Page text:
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Governor talks tough on move to amend RGUHS Act

Special Correspondent
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‘I have told government not to disturb university’s autonomy’

Governor H.R. Bhardwaj with Chief Minister Siddaramaiah and Minister of State for Medical Education Sharanprakash Patil at the foundation stone laying ceremony of the Rajiv Gandhi Institute of Public Health and Centre for Disease Control and Advanced Research Centre blocks at Bheemanakuppe on the outskirts of Bangalore on Friday.— Photo: K. Murali Kumar
Governor H.R. Bhardwaj with Chief Minister Siddaramaiah and Minister of State for Medical Education Sharanprakash Patil at the foundation stone laying ceremony of the Rajiv Gandhi Institute of Public Health and Centre for Disease Control and Advanced Research Centre blocks at Bheemanakuppe on the outskirts of Bangalore on Friday.— Photo: K. Murali Kumar

The State government’s move to infringe on the autonomy of the Rajiv Gandhi University of Health Sciences (RGUHS) by amending the RGUHS Act 1994 is not likely to be an easy task.

After rejecting an Ordinance in this regard last month, Governor H.R. Bhardwaj on Friday said he may again reject the amendment bill, which the government is planning to table in the Belgaum session, if the changes suggested by him have not been incorporated.

He was speaking to presspersons on the sidelines of the foundation stone laying ceremony of Rajiv Gandhi Institute of Public Health and Centre for Disease Control and Advanced Research Centre blocks at Bheemanakuppe on the outskirts of the city.

If passed, the amendment bill, which has been approved by the State Cabinet, will enable the government to have its Principal Secretaries for Medical Education, Higher Education and Health and Family Welfare, apart from five other nominees, in the university’s Syndicate.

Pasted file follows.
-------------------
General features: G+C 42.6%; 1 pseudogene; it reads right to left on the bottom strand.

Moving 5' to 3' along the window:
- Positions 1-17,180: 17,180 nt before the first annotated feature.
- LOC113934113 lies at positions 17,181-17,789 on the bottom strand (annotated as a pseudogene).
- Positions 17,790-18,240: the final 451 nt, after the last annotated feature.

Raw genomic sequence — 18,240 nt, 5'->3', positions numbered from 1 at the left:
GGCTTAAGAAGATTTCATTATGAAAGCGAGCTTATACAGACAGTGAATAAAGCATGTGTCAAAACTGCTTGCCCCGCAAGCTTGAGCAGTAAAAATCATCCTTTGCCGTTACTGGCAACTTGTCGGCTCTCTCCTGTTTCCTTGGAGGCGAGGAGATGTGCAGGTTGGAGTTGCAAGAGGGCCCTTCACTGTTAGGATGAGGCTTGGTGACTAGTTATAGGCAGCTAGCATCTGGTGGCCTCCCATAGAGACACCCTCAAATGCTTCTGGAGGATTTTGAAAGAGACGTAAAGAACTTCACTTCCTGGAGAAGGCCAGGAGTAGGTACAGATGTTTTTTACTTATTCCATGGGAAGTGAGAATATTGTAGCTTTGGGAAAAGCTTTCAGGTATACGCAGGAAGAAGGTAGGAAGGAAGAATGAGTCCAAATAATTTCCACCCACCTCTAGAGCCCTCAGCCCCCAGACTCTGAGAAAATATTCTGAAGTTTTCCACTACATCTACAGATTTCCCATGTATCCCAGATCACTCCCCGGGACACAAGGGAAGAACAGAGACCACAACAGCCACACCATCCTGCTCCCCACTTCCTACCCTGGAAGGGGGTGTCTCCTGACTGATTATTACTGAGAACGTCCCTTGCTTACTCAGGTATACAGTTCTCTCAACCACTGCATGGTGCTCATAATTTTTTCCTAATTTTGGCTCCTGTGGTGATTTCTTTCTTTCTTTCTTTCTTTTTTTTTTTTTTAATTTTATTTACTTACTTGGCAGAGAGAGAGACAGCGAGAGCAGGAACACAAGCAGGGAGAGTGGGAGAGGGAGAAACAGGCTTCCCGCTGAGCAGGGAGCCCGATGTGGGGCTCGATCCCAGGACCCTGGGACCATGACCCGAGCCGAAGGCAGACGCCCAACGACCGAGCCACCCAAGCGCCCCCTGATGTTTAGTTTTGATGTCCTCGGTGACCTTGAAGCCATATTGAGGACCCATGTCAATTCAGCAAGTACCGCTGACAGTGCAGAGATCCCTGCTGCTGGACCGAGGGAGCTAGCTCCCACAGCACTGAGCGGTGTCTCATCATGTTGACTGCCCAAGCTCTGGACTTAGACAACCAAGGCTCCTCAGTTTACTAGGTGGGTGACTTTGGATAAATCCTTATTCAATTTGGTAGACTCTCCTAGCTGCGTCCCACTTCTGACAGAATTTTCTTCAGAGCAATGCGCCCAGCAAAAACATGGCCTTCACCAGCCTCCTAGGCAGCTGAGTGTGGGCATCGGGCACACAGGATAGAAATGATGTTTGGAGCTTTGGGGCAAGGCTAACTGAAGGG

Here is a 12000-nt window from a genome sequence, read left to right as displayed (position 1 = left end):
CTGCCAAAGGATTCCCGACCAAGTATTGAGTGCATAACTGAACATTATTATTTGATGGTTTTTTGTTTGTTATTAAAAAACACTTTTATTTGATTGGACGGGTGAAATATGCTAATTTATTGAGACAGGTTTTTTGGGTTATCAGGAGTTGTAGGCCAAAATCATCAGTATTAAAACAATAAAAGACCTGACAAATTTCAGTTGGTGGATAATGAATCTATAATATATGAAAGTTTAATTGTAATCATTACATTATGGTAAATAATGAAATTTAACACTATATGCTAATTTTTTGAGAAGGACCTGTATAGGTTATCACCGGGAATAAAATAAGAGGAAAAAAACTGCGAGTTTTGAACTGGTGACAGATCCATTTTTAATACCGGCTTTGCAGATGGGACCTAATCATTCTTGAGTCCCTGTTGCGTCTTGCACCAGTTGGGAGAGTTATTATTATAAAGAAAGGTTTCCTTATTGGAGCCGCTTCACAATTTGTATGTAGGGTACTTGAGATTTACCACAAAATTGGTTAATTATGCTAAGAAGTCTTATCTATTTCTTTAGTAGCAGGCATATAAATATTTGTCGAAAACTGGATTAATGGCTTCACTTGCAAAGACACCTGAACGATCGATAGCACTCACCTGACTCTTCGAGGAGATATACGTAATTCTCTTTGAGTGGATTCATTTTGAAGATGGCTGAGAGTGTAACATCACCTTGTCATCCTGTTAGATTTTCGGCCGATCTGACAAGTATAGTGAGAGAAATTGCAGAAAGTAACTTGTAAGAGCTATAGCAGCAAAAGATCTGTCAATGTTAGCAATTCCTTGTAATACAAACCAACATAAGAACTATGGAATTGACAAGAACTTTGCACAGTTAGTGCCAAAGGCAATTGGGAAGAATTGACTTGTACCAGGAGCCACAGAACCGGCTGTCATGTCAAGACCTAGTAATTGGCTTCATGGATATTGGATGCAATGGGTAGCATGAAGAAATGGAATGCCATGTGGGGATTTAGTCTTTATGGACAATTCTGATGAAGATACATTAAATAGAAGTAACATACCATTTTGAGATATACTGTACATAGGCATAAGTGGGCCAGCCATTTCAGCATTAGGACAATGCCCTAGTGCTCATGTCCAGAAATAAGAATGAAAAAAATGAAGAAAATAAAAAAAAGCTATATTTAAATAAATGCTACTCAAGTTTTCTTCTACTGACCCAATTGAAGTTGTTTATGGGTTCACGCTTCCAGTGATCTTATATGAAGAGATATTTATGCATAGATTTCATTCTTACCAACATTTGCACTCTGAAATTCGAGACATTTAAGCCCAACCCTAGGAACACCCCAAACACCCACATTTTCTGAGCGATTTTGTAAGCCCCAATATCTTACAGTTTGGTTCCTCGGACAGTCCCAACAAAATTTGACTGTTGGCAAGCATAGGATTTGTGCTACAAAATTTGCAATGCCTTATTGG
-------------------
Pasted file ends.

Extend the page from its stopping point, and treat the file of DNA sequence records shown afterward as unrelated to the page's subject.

The move is to amend Sections 21 and 24 of the RGUHS Act 1994. While the amendment to Section 21 is to include the Medical Education Secretary in the Senate, the amendment to Section 24 is to include the Secretaries of Higher Education, Medical Education and Health and Family Welfare or their nominees not below the rank of Deputy Secretary to government and five nominees of the government from amongst the graduates of health sciences. This will increase the strength of the 16-member Syndicate to 24, of which 11 will be government nominees.

Suggestions

“I have told them (government) not to disturb the university’s autonomy. I have suggested that they can include medical experts in the Syndicate, but not the Higher Education Secretary. The Act pertains to Medical Education, and the Higher Education Secretary has nothing to do with it,” he said.

Mr. Bhardwaj added: “I have suggested the changes. But, who cares for the Governor. Let them pass the bill and let it come to me. If they have not incorporated the changes, I will again reject it.”

Earlier, after laying the foundation stone for the centres, the Governor said people should not indulge in dirty politics when it pertains to the functioning and development of the Health Sciences University.

Referring to the litigation related to the allotment of 270 acres of land for the university’s campus near Ramanagaram, the Governor said: “I do not understand why people play dirty politics even when the matter pertains to a health sciences university. The matter has been dragged to the Supreme Court and it is pending there,” he said.

Chief Minister Siddaramaiah said the varsity’s research centre was the need of the hour. “There should be more research in preventive care for the benefit of the society. He said the government would support the university in its endeavours.” Union Minister of State for Micro, Small and Medium Enterprises K.H. Muniyappa, Ministers U.T. Khader and Sharanprakash Patil spoke.

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